As part of AFBI’s Farm Nutrient Management work, four hundred fields in the Blackwater catchment were soil sampled in early 2019. Regular soil sampling (once every 4-5 years) is extremely important in order to increase the efficiency of nutrient management on farms and improve soil health. Along with optimising grass yields, more efficient nutrient management minimises the loss of surplus nutrients to the environment. The Blackwater soil sampling revealed that two thirds (66%) of fields contained above optimum levels of soil phosphorus, but there were also areas of nutrient deficiency. In particular, low soil potash levels were found in 40% of fields sampled, and two thirds of fields (64%) were in need of lime.
Seventeen farmers in the CatchmentCARE Project received tailored nutrient management advice for their farm, along with slurry and grass silage analysis. Slurry is a very valuable source of nutrients, with a 2000 gal / acre application able to provide much of the nutrient requirements for early spring growth. Great care must be taken however to distribute slurry on fields where it is needed most, and to only apply slurry when field conditions are suitable and keeping distance from nearby waterways, following best management practice guidelines (see infographic on Good Agricultural Practice (ROI) and the Nutrient Action Programme (NI) at www.catchmentcare.eu/publications).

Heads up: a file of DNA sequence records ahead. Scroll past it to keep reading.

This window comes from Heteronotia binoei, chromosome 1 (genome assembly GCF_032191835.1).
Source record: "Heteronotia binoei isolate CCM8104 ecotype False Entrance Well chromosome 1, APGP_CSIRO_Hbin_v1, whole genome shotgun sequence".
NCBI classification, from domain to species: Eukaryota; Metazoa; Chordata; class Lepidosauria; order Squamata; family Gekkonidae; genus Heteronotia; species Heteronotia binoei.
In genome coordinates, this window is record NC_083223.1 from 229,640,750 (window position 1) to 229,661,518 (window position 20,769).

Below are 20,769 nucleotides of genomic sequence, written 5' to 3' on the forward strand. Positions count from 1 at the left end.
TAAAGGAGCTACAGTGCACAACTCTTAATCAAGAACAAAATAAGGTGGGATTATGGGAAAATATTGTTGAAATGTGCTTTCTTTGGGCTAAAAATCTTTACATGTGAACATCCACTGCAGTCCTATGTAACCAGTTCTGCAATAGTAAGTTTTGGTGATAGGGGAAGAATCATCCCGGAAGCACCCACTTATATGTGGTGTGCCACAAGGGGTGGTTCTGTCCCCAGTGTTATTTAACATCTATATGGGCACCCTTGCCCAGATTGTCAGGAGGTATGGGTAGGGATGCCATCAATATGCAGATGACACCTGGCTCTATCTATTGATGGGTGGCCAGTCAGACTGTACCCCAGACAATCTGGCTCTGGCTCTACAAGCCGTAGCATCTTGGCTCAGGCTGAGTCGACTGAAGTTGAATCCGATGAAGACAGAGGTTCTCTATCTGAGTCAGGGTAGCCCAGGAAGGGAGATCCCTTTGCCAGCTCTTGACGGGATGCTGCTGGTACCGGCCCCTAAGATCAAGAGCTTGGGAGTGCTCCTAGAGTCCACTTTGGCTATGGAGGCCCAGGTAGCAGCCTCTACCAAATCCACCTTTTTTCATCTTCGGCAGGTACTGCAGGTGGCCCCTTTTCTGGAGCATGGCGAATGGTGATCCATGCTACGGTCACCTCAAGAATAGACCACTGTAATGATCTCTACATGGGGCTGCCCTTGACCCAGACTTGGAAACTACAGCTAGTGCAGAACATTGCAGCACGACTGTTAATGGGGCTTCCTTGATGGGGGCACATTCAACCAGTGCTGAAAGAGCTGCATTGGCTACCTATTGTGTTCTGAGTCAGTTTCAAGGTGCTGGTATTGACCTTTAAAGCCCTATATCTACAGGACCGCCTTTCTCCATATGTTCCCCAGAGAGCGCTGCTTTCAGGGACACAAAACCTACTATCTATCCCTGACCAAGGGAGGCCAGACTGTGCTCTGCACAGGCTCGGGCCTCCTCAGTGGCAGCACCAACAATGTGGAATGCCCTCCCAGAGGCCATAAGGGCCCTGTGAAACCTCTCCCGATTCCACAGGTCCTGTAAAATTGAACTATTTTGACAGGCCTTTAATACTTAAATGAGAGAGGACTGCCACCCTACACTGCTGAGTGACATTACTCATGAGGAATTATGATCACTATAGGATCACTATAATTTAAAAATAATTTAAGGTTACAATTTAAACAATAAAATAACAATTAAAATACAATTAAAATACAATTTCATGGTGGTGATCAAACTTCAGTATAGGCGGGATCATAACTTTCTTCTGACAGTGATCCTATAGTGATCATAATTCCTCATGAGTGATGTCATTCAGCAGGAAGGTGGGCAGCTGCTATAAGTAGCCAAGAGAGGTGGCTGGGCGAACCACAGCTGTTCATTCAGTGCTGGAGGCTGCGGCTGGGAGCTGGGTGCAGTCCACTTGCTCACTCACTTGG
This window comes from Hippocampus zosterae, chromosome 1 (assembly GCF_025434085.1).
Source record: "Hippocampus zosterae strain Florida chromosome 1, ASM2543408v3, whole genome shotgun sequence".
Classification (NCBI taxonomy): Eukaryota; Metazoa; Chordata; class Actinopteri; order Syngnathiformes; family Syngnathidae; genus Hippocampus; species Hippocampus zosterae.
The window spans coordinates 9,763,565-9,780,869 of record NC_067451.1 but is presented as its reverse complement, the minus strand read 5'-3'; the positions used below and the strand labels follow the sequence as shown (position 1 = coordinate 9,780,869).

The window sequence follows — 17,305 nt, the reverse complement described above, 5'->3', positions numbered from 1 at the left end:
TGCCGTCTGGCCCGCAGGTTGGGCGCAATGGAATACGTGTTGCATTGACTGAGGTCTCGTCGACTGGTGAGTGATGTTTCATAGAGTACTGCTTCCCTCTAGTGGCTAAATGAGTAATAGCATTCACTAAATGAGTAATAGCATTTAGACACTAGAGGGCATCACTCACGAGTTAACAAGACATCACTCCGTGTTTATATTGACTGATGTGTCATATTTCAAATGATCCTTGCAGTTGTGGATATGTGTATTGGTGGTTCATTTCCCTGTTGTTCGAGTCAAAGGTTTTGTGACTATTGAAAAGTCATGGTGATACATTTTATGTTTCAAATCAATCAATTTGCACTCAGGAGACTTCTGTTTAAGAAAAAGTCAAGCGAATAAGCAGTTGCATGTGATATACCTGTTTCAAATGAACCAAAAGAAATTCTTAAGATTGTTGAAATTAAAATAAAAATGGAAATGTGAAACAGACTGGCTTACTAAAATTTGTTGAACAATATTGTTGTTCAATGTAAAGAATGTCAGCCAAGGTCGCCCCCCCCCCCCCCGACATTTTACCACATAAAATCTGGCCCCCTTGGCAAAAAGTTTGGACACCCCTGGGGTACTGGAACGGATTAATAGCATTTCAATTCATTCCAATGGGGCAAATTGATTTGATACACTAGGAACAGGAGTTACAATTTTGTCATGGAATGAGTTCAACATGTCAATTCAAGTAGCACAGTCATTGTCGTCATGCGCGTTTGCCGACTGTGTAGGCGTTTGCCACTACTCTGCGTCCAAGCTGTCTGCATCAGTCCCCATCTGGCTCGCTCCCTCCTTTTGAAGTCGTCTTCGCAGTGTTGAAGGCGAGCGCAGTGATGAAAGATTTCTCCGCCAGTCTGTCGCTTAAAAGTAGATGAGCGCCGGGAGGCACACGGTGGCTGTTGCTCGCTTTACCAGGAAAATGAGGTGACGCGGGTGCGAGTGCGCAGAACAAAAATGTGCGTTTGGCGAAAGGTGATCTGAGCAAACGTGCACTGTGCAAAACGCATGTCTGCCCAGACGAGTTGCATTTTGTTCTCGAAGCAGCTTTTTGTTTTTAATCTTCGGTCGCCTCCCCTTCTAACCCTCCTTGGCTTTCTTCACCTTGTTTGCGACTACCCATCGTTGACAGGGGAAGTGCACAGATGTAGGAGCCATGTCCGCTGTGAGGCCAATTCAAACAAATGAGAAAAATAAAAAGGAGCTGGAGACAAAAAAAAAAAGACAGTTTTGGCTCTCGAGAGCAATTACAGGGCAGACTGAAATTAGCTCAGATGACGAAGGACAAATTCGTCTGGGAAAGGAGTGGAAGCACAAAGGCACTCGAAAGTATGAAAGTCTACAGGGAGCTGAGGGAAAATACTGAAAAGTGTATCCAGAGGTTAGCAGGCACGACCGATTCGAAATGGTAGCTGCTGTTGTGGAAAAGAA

For farms where soil phosphorus levels were high, farmers were advised not to apply additional chemical phosphorus fertilisers, particularly to fields receiving slurry applications. Grass silage analysis prior to first and second cut revealed that despite reducing or eliminating inorganic phosphorus fertiliser use, the grass obtained enough phosphorus from the soil for growth, and grass silage phosphorus levels were within the healthy range. While phosphorus tends to be in surplus, deficiencies of potash were evident in some of the silage fields; this is common across Ireland, as is the need for more frequent lime applications. Early spring applications of sulphur are also beneficial, with AFBI research having shown potential yield losses of 30% due to sulphur deficiency.
One year on, with some simple changes to their grassland management, farmers have been able to maintain grass production on their farms, making efficient use of plant available nutrients while at the same time reducing the risk of loss of nutrients to the environment – a win-win situation for everyone!